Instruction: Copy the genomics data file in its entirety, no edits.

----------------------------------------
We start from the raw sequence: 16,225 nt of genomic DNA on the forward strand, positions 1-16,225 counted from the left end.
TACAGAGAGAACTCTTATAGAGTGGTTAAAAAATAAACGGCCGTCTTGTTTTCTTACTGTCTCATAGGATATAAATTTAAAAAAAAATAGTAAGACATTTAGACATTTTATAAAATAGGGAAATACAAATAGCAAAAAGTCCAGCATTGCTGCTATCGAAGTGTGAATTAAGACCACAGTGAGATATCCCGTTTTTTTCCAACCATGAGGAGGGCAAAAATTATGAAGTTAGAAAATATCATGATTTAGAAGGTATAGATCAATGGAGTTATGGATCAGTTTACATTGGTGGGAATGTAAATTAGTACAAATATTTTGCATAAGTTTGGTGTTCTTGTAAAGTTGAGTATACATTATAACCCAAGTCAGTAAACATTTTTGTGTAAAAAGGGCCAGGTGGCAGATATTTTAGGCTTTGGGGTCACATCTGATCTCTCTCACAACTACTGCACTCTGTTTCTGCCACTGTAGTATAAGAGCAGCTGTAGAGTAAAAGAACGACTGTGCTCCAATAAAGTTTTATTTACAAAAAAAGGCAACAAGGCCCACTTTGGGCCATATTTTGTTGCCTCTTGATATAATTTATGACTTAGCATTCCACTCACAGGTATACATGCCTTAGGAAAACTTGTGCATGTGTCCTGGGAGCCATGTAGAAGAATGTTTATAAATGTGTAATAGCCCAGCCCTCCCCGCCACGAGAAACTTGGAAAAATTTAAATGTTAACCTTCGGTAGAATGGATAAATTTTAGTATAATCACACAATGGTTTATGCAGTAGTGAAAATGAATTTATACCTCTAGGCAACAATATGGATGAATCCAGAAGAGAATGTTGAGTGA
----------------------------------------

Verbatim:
We start from the raw sequence: 16,225 nt of genomic DNA on the forward strand, positions 1-16,225 counted from the left end.
TACAGAGAGAACTCTTATAGAGTGGTTAAAAAATAAACGGCCGTCTTGTTTTCTTACTGTCTCATAGGATATAAATTTAAAAAAAAATAGTAAGACATTTAGACATTTTATAAAATAGGGAAATACAAATAGCAAAAAGTCCAGCATTGCTGCTATCGAAGTGTGAATTAAGACCACAGTGAGATATCCCGTTTTTTTCCAACCATGAGGAGGGCAAAAATTATGAAGTTAGAAAATATCATGATTTAGAAGGTATAGATCAATGGAGTTATGGATCAGTTTACATTGGTGGGAATGTAAATTAGTACAAATATTTTGCATAAGTTTGGTGTTCTTGTAAAGTTGAGTATACATTATAACCCAAGTCAGTAAACATTTTTGTGTAAAAAGGGCCAGGTGGCAGATATTTTAGGCTTTGGGGTCACATCTGATCTCTCTCACAACTACTGCACTCTGTTTCTGCCACTGTAGTATAAGAGCAGCTGTAGAGTAAAAGAACGACTGTGCTCCAATAAAGTTTTATTTACAAAAAAAGGCAACAAGGCCCACTTTGGGCCATATTTTGTTGCCTCTTGATATAATTTATGACTTAGCATTCCACTCACAGGTATACATGCCTTAGGAAAACTTGTGCATGTGTCCTGGGAGCCATGTAGAAGAATGTTTATAAATGTGTAATAGCCCAGCCCTCCCCGCCACGAGAAACTTGGAAAAATTTAAATGTTAACCTTCGGTAGAATGGATAAATTTTAGTATAATCACACAATGGTTTATGCAGTAGTGAAAATGAATTTATACCTCTAGGCAACAATATGGATGAATCCAGAAGAGAATGTTGAGTGA